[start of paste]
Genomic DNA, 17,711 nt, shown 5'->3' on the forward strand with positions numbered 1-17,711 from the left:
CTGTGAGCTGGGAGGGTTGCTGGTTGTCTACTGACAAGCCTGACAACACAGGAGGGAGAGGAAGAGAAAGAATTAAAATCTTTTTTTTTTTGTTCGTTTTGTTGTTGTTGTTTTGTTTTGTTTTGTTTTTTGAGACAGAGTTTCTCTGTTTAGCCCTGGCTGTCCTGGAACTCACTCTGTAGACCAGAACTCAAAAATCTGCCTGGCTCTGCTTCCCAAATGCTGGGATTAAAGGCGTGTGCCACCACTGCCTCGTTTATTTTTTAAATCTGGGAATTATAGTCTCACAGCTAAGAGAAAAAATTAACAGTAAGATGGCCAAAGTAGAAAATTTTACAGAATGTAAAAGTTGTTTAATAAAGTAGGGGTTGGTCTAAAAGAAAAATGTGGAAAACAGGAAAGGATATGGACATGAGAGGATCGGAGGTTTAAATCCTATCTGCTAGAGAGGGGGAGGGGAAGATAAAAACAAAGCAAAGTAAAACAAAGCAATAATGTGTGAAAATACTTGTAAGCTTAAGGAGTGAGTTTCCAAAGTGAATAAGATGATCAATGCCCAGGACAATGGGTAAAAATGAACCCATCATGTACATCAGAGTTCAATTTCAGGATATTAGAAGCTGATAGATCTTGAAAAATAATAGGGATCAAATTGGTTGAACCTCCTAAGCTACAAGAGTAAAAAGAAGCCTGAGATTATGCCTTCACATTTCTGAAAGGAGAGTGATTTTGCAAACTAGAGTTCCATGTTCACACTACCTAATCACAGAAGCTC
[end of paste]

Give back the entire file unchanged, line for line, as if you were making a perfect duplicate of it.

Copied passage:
Genomic DNA, 17,711 nt, shown 5'->3' on the forward strand with positions numbered 1-17,711 from the left:
CTGTGAGCTGGGAGGGTTGCTGGTTGTCTACTGACAAGCCTGACAACACAGGAGGGAGAGGAAGAGAAAGAATTAAAATCTTTTTTTTTTTGTTCGTTTTGTTGTTGTTGTTTTGTTTTGTTTTGTTTTTTGAGACAGAGTTTCTCTGTTTAGCCCTGGCTGTCCTGGAACTCACTCTGTAGACCAGAACTCAAAAATCTGCCTGGCTCTGCTTCCCAAATGCTGGGATTAAAGGCGTGTGCCACCACTGCCTCGTTTATTTTTTAAATCTGGGAATTATAGTCTCACAGCTAAGAGAAAAAATTAACAGTAAGATGGCCAAAGTAGAAAATTTTACAGAATGTAAAAGTTGTTTAATAAAGTAGGGGTTGGTCTAAAAGAAAAATGTGGAAAACAGGAAAGGATATGGACATGAGAGGATCGGAGGTTTAAATCCTATCTGCTAGAGAGGGGGAGGGGAAGATAAAAACAAAGCAAAGTAAAACAAAGCAATAATGTGTGAAAATACTTGTAAGCTTAAGGAGTGAGTTTCCAAAGTGAATAAGATGATCAATGCCCAGGACAATGGGTAAAAATGAACCCATCATGTACATCAGAGTTCAATTTCAGGATATTAGAAGCTGATAGATCTTGAAAAATAATAGGGATCAAATTGGTTGAACCTCCTAAGCTACAAGAGTAAAAAGAAGCCTGAGATTATGCCTTCACATTTCTGAAAGGAGAGTGATTTTGCAAACTAGAGTTCCATGTTCACACTACCTAATCACAGAAGCTC